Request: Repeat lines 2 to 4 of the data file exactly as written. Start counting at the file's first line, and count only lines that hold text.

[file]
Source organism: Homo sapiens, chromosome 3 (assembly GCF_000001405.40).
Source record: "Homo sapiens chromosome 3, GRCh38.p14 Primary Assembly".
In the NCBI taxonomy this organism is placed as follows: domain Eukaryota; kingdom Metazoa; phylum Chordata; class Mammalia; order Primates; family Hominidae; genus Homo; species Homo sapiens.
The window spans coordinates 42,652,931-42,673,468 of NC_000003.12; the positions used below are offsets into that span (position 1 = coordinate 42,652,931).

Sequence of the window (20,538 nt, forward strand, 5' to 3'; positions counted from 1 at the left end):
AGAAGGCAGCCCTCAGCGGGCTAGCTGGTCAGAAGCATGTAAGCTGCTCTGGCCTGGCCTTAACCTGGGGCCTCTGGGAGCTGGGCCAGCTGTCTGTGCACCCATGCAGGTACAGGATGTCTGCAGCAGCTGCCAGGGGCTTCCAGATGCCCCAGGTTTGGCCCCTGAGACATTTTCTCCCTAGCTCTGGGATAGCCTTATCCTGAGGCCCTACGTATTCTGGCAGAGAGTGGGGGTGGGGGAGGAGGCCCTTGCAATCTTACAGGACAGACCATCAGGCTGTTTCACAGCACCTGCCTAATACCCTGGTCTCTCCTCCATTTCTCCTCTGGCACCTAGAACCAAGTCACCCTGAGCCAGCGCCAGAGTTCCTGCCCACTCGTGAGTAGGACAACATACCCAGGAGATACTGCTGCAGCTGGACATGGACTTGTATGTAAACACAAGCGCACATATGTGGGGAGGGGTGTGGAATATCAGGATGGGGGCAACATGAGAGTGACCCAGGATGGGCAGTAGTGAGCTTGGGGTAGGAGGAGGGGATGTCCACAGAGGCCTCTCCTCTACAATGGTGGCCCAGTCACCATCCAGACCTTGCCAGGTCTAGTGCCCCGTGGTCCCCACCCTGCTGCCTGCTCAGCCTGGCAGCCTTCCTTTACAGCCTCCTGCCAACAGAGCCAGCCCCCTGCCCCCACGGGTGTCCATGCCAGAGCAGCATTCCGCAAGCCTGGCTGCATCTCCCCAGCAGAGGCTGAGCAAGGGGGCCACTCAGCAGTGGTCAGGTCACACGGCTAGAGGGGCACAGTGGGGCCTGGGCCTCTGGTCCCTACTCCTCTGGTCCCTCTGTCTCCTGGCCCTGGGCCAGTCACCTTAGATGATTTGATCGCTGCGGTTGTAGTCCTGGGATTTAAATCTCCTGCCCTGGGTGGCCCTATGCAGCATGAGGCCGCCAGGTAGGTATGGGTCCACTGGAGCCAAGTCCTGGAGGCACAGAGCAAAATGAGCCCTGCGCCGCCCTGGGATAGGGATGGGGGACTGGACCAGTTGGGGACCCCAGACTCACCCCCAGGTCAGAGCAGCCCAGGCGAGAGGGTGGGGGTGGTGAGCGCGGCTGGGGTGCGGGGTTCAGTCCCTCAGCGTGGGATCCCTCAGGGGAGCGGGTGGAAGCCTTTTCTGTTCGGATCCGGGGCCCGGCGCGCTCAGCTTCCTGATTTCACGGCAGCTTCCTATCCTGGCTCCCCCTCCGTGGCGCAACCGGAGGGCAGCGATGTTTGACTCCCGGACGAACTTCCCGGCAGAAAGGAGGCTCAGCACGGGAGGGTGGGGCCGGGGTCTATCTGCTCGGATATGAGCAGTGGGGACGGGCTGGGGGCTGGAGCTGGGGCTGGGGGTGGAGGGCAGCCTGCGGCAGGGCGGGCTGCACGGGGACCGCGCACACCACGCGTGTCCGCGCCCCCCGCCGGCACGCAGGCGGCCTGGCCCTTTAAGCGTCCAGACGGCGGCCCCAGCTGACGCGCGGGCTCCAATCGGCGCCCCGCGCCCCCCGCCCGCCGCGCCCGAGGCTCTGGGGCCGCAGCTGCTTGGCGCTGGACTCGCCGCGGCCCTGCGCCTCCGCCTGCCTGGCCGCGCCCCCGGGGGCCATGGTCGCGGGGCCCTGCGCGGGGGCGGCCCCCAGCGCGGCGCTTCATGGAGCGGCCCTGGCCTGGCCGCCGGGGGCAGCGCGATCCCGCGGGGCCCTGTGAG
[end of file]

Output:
Source record: "Homo sapiens chromosome 3, GRCh38.p14 Primary Assembly".
In the NCBI taxonomy this organism is placed as follows: domain Eukaryota; kingdom Metazoa; phylum Chordata; class Mammalia; order Primates; family Hominidae; genus Homo; species Homo sapiens.
The window spans coordinates 42,652,931-42,673,468 of NC_000003.12; the positions used below are offsets into that span (position 1 = coordinate 42,652,931).